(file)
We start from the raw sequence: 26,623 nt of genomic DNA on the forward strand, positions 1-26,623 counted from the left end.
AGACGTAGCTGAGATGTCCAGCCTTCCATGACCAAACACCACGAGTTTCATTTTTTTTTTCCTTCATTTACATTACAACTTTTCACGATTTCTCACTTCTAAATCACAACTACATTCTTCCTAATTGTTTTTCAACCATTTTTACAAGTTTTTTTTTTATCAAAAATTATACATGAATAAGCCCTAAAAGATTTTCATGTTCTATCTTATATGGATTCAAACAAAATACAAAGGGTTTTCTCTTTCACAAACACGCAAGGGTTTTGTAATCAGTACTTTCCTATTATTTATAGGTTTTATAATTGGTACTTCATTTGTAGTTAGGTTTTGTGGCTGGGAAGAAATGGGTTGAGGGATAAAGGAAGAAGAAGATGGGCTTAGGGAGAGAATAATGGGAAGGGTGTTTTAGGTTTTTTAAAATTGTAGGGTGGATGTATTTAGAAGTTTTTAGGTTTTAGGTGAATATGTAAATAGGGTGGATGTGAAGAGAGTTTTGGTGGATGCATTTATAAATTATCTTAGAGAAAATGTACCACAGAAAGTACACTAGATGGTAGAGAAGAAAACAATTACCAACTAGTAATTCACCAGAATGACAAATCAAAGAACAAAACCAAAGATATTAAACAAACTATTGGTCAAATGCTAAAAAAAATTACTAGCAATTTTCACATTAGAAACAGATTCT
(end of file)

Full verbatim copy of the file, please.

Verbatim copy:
We start from the raw sequence: 26,623 nt of genomic DNA on the forward strand, positions 1-26,623 counted from the left end.
AGACGTAGCTGAGATGTCCAGCCTTCCATGACCAAACACCACGAGTTTCATTTTTTTTTTCCTTCATTTACATTACAACTTTTCACGATTTCTCACTTCTAAATCACAACTACATTCTTCCTAATTGTTTTTCAACCATTTTTACAAGTTTTTTTTTTATCAAAAATTATACATGAATAAGCCCTAAAAGATTTTCATGTTCTATCTTATATGGATTCAAACAAAATACAAAGGGTTTTCTCTTTCACAAACACGCAAGGGTTTTGTAATCAGTACTTTCCTATTATTTATAGGTTTTATAATTGGTACTTCATTTGTAGTTAGGTTTTGTGGCTGGGAAGAAATGGGTTGAGGGATAAAGGAAGAAGAAGATGGGCTTAGGGAGAGAATAATGGGAAGGGTGTTTTAGGTTTTTTAAAATTGTAGGGTGGATGTATTTAGAAGTTTTTAGGTTTTAGGTGAATATGTAAATAGGGTGGATGTGAAGAGAGTTTTGGTGGATGCATTTATAAATTATCTTAGAGAAAATGTACCACAGAAAGTACACTAGATGGTAGAGAAGAAAACAATTACCAACTAGTAATTCACCAGAATGACAAATCAAAGAACAAAACCAAAGATATTAAACAAACTATTGGTCAAATGCTAAAAAAAATTACTAGCAATTTTCACATTAGAAACAGATTCT